Rent the Runway
Her $1 billion valuation proves renting fashion is as good as owning it.
In 2009, when Jenn Hyman and co-founder Jennifer Fleiss started women’s-clothing rental business Rent the Runway, people saw the idea as either radically new or cute but trifling. “That will be so fun for you, to have all these fancy dresses,” one condescending would-be investor told Hyman, who considers herself a trend-spotter. She’d noticed that the younger generation was starting to value experiences over things, and that social media was turning the world into one big fashion show. She was right about all of it. Earlier this year, Rent the Runway’s valuation topped $1 billion, making Hyman one of the only female founders to pass that milestone. The company, which has 1,800 employees around the world, recently entered two new markets: kids and home--the latter through a partnership with West Elm. Says Hyman, “This is really just the beginning of what it will mean to have a subscription to Rent the Runway.” --Tom Foster
Evolved by Nature
Chanel backed her silkworm-sourced healthier fabric care.
When 38-year old Rebecca “Beck” Lacouture underwent three grueling months of chemotherapy a decade ago, her skin became painfully tender. So, an oncologist advised her to avoid a list of harmful chemicals commonly found in skin care products. A researcher with a PhD in biomedical engineering, Lacouture turned this advice into Evolved by Nature--a startup that uses proteins found in silkworm cocoons to manufacture a "liquid silk" alternative to damaging ingredients in skin care, consumer goods, and textiles. The company, which launched in 2013, recently won the backing of luxury fashion and beauty label Chanel, bringing its fundraising totals to $51 million. It also doubled revenue this year. “In the last year or so, we’ve realized that what we’re really creating is a chemistry company,” says Lacouture, who is now cancer-free. “Our silk can potentially be used anywhere." --Zoë Henry
Women spend over $70 million a year on her chic, personalized workwear.
Women’s workwear brand M.M.LaFleur first gained a following by curating “Bento Boxes” of coordinating looks—think tailored suits and sharp dresses—that busy women could try on at home. The strategy helped M.M.LaFleur hit more than $70 million in revenue in 2017—but it won’t keep the brand growing. More women are dressing casually for work, and an increasing number still want the in-store experience. LaFleur has responded to these trends by leaning hard into seven brick-and-mortar retail showrooms, where same-store revenue is up 13 percent from 2018. The company is also designing more lines for the formal and casual ends of their 25-55-year-old customer base—launching a high-end suiting collection this fall and designing a machine-washable, wrinkle-resistant travel line. “Releasing these two collections allows us to target both the C-suite exec and the younger, more casual woman on the go,” says co-founder and CEO Sarah LaFleur. --Lindsay Blakely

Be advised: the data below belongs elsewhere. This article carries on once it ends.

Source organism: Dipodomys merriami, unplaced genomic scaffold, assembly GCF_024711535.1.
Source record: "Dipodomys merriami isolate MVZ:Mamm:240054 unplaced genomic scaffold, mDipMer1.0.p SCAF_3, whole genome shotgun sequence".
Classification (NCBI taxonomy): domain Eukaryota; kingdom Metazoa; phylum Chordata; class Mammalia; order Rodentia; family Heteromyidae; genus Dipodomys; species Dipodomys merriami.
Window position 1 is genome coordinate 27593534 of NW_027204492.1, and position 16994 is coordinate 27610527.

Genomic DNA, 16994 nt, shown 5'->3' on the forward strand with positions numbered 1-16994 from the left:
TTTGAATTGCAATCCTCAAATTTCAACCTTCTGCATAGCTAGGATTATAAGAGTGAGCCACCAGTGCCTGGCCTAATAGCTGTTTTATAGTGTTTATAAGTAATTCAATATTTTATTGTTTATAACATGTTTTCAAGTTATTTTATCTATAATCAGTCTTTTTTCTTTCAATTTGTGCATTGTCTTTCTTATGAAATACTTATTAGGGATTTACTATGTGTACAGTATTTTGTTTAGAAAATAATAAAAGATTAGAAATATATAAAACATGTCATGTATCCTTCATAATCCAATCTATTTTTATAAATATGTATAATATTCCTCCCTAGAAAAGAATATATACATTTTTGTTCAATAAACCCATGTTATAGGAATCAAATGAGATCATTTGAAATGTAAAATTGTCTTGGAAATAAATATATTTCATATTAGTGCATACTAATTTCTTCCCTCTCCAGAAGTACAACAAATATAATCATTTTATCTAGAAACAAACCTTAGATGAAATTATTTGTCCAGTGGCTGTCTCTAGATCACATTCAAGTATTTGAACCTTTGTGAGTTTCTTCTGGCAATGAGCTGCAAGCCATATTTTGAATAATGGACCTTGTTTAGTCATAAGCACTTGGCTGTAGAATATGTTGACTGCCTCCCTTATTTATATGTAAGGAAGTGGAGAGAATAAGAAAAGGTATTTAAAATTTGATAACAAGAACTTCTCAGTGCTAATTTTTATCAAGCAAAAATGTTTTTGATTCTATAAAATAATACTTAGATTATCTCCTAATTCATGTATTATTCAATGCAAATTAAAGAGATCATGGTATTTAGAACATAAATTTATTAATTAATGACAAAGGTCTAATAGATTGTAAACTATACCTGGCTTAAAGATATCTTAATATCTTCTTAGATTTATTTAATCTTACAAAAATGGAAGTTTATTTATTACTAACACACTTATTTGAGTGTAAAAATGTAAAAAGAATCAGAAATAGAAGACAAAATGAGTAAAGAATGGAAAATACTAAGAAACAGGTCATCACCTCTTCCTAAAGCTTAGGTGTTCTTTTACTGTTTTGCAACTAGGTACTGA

She put the work of African artisans on the covers of American magazines.
Look away from Michelle Obama’s dazzling smile on the cover of December’s Essence magazine and you might notice a graceful brass ring and necklace—both from Soko. That photo “was such a validation of what we do,” says Catherine Mahugu, who co-founded the business with Gwendolyn Floyd and Ella Peinovich. After Obama’s cover, Oprah Winfrey flashed a Soko bracelet and earrings on the cover of April’s O magazine— and fashion pace-setters like Reformation, Zolando, Amour Vert, and Nordstrom’s have taken up the brand. But what’s more important to Soko’s co-founders is the income provided for the 2,300 artisans in Mahugu’s native Kenya. To advantage African workers, Mahugu also just launched Chiswara, a company trying to digitize the agricultural supply chain, first by partnering with small farmers in Kenya to sell their coffee internationally. “In the U.S., we pay $5 for a cup of coffee, but the lives of the farmers don’t reflect that,” says Mahugu, whose parents grew up on coffee farms. “We are giving farmers a seat at the table.” --Leigh Buchanan
This Jimmy Choo co-founder is taking luxury shoe sales direct to consumer.
Tamara Mellon is the past of footwear retail and its future. After co-founding Jimmy Choo, Mellon launched a namesake shoe line that went bankrupt. She parlayed the lessons of that bankruptcy into a leaner, direct-to-consumer brand that she’s determined will be the luxury shoe of choice. By doing its prototyping stateside while keeping production in Italy, Mellon’s namesake company has cut the typical development time on a new style from three months to one. That’s increasingly necessary as Mellon ditches the industry’s standard seasonal collections in favor of frequent, small releases. Drawing from a $91 million VC war chest, which includes backing from private equity firm NEA, Tamara Mellon opened its first store in November. It’s currently doing an impressive $3,000 per square foot--and doubling year-over-year sales. --Kimberly Weisul